A social science dealing with the making of high-level policy (as in a government or business)
The study of politics and political life. Originally it concentrated on the state and how it was organized, but more recently it has come to include the analysis of all those institutions and groups which possess and exercise political power.
Many philosophers, including Aristotle, Thomas Hobbes, and J J Rousseau, have been concerned with defining the political institutions that are held necessary for a properly functioning civil society. Political science, however, differs from political philosophy or political theory in being descriptive rather than prescriptive, more concerned with how political institutions actually function than with how they ought to function.
ETYM Cf. French politique. Related to Politic.
1. Social relations involving authority or power; SYN. political relation.
2. The opinion one holds with respect to political questions; SYN. political sympathies.
3. The profession devoted to governing and to political affairs.
4. The study of government of states and other political units; SYN. political science, government.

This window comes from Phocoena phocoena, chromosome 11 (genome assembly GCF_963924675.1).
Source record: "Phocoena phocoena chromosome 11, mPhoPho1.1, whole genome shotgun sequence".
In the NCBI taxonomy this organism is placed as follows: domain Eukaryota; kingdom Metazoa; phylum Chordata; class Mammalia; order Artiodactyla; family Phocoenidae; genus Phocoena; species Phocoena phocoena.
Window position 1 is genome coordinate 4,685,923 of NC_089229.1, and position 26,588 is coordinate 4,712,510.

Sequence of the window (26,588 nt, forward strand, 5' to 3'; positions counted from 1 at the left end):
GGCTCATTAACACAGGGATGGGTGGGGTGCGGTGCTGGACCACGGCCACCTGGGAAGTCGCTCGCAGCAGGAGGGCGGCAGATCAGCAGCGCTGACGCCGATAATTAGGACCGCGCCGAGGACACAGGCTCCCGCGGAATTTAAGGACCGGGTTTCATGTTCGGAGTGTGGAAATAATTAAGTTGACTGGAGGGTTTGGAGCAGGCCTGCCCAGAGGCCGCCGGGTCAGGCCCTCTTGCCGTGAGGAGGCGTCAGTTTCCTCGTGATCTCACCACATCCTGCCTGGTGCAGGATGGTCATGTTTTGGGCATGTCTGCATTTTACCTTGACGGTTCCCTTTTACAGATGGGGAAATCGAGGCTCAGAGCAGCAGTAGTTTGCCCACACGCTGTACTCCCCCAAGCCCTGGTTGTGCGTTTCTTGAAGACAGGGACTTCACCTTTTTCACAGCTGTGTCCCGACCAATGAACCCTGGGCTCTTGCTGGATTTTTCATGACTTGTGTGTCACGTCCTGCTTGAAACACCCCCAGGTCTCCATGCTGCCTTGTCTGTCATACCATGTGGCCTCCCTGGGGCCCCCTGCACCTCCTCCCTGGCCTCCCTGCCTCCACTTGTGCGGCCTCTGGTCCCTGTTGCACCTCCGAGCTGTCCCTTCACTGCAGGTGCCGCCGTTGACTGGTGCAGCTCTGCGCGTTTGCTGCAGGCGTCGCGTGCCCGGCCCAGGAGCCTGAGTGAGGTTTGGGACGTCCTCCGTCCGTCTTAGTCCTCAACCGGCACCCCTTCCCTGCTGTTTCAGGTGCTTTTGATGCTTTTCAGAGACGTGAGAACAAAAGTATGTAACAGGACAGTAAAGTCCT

Ruling by the consent of the governed; an activity whereby solutions to social and economic problems are arrived at and different aspirations are met by the process of discussion and compromise rather than by the application of decree or force.
A much misused term, it has been expounded by Bernard Crick in his classic book In Defence of Politics 1962. Its popular description as “the art of the possible” was probably first used by Otto von Bismarck of Prussia, in a recorded conversation in 1867. Both Bismarck and Crick made the point that politics is essentially an activity and not a science or set of rules. It is an activity based on diversity: diverse opinions about aims to be achieved and means to achieve them. Politics accepts this diversity as a fact of life and seek to resolve conflicting views by discussion and compromise.